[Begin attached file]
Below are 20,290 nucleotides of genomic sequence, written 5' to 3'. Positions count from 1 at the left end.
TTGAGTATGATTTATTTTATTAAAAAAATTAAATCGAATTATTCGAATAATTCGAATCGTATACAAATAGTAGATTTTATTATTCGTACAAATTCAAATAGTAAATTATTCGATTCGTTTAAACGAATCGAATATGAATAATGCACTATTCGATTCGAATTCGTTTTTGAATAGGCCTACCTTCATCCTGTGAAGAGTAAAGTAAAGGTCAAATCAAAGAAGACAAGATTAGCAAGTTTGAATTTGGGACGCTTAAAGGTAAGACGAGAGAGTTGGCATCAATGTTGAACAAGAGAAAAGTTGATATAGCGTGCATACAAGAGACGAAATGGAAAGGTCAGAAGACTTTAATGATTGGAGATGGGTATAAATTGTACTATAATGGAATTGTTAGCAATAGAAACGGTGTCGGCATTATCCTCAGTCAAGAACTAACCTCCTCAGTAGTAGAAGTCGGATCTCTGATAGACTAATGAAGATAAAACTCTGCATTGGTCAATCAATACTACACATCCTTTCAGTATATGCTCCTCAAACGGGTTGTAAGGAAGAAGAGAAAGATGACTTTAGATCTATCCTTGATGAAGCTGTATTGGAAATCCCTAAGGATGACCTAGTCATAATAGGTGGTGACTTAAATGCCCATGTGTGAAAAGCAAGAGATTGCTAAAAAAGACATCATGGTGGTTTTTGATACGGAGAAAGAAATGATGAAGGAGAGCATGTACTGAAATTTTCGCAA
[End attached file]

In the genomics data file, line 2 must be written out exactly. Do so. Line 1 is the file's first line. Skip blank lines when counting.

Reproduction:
TTGAGTATGATTTATTTTATTAAAAAAATTAAATCGAATTATTCGAATAATTCGAATCGTATACAAATAGTAGATTTTATTATTCGTACAAATTCAAATAGTAAATTATTCGATTCGTTTAAACGAATCGAATATGAATAATGCACTATTCGATTCGAATTCGTTTTTGAATAGGCCTACCTTCATCCTGTGAAGAGTAAAGTAAAGGTCAAATCAAAGAAGACAAGATTAGCAAGTTTGAATTTGGGACGCTTAAAGGTAAGACGAGAGAGTTGGCATCAATGTTGAACAAGAGAAAAGTTGATATAGCGTGCATACAAGAGACGAAATGGAAAGGTCAGAAGACTTTAATGATTGGAGATGGGTATAAATTGTACTATAATGGAATTGTTAGCAATAGAAACGGTGTCGGCATTATCCTCAGTCAAGAACTAACCTCCTCAGTAGTAGAAGTCGGATCTCTGATAGACTAATGAAGATAAAACTCTGCATTGGTCAATCAATACTACACATCCTTTCAGTATATGCTCCTCAAACGGGTTGTAAGGAAGAAGAGAAAGATGACTTTAGATCTATCCTTGATGAAGCTGTATTGGAAATCCCTAAGGATGACCTAGTCATAATAGGTGGTGACTTAAATGCCCATGTGTGAAAAGCAAGAGATTGCTAAAAAAGACATCATGGTGGTTTTTGATACGGAGAAAGAAATGATGAAGGAGAGCATGTACTGAAATTTTCGCAA